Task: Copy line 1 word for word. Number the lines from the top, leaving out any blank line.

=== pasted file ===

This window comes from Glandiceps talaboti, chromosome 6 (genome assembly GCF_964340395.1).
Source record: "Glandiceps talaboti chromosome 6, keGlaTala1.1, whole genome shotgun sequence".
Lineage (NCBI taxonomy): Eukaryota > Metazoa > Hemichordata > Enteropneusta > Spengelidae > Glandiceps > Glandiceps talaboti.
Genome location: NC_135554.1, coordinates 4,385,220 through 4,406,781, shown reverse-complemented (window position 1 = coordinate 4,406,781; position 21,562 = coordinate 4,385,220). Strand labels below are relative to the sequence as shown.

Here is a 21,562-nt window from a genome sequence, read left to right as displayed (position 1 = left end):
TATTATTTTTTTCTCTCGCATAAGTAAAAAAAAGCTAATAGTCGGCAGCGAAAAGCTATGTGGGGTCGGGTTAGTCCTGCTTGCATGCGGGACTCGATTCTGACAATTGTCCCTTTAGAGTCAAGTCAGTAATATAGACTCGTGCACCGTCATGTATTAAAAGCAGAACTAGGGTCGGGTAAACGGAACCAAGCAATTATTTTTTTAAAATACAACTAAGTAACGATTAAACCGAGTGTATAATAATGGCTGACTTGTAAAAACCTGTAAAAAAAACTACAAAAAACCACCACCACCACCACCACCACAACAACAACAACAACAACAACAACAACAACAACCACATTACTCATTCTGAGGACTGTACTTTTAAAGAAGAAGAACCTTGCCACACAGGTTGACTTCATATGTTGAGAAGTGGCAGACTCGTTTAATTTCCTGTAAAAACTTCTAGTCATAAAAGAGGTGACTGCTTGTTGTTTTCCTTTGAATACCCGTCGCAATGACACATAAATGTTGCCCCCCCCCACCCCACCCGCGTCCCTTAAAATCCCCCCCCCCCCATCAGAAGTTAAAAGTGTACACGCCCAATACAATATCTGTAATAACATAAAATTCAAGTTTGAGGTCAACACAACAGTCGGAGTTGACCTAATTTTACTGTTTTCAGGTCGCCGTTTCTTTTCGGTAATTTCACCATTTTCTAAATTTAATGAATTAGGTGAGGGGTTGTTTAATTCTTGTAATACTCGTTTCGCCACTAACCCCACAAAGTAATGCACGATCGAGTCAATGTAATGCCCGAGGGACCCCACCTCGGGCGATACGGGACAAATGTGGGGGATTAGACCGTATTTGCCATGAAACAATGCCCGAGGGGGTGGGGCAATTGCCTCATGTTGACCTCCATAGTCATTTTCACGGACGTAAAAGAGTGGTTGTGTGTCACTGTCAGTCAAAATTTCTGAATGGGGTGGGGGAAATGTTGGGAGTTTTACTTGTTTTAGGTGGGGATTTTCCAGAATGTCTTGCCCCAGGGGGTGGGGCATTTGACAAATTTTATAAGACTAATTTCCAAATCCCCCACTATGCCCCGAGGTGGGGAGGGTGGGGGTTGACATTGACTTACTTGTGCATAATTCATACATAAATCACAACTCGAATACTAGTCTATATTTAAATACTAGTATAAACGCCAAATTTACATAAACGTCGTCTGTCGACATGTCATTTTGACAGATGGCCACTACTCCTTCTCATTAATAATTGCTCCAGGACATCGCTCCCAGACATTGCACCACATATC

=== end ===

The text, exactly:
This window comes from Glandiceps talaboti, chromosome 6 (genome assembly GCF_964340395.1).